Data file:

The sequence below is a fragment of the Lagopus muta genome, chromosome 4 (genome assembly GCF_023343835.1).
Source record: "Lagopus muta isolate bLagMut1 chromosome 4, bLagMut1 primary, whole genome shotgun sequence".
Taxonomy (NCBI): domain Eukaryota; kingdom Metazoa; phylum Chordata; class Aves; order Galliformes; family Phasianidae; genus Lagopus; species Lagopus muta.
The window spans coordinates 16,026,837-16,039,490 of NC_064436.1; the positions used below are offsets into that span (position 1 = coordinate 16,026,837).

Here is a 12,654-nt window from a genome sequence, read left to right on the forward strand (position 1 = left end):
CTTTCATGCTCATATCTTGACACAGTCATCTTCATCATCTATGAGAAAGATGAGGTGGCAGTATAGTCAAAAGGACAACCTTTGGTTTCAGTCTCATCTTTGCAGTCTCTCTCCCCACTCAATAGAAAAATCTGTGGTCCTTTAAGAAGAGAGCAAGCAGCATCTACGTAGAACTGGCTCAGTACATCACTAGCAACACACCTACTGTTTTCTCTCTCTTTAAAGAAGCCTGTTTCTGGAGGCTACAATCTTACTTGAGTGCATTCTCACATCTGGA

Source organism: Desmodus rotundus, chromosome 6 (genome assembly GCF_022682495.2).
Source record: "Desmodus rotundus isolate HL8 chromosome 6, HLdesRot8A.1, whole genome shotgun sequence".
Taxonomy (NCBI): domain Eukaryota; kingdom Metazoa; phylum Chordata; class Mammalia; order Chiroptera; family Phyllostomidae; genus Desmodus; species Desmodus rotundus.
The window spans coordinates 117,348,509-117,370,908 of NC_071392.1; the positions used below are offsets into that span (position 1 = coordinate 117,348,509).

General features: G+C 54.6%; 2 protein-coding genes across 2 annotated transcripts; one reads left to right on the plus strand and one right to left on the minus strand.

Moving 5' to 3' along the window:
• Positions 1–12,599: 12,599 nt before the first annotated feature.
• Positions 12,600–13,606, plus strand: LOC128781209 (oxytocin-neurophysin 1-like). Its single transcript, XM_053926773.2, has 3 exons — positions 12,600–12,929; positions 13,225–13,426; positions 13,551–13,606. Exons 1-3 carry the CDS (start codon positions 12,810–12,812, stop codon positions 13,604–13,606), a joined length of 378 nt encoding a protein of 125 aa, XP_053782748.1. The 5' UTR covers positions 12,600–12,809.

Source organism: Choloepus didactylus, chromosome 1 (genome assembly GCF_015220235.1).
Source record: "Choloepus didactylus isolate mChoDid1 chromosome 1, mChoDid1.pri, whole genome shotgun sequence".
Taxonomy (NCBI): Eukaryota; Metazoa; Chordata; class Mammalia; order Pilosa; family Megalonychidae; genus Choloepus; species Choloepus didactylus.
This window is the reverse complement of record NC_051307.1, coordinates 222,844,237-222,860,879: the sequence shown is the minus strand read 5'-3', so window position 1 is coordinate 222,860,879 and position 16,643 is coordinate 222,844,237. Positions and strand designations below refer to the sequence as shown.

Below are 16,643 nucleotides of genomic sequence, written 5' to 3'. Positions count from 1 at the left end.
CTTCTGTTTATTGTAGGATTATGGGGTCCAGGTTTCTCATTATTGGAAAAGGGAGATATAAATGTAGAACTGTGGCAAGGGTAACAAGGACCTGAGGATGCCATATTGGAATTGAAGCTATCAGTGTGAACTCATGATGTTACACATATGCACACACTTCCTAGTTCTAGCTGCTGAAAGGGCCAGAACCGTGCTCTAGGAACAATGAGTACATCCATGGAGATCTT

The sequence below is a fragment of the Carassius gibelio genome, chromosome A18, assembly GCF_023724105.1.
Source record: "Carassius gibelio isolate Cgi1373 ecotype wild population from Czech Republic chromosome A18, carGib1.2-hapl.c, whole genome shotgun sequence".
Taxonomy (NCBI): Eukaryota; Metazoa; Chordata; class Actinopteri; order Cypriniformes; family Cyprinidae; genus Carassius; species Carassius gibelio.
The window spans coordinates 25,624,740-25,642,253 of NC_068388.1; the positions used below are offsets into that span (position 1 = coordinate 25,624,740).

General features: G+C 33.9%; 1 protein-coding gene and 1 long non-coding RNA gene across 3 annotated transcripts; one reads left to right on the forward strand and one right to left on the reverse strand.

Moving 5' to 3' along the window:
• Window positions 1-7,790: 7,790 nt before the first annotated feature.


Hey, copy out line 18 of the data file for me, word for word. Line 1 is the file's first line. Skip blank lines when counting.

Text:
This window is the reverse complement of record NC_051307.1, coordinates 222,844,237-222,860,879: the sequence shown is the minus strand read 5'-3', so window position 1 is coordinate 222,860,879 and position 16,643 is coordinate 222,844,237. Positions and strand designations below refer to the sequence as shown.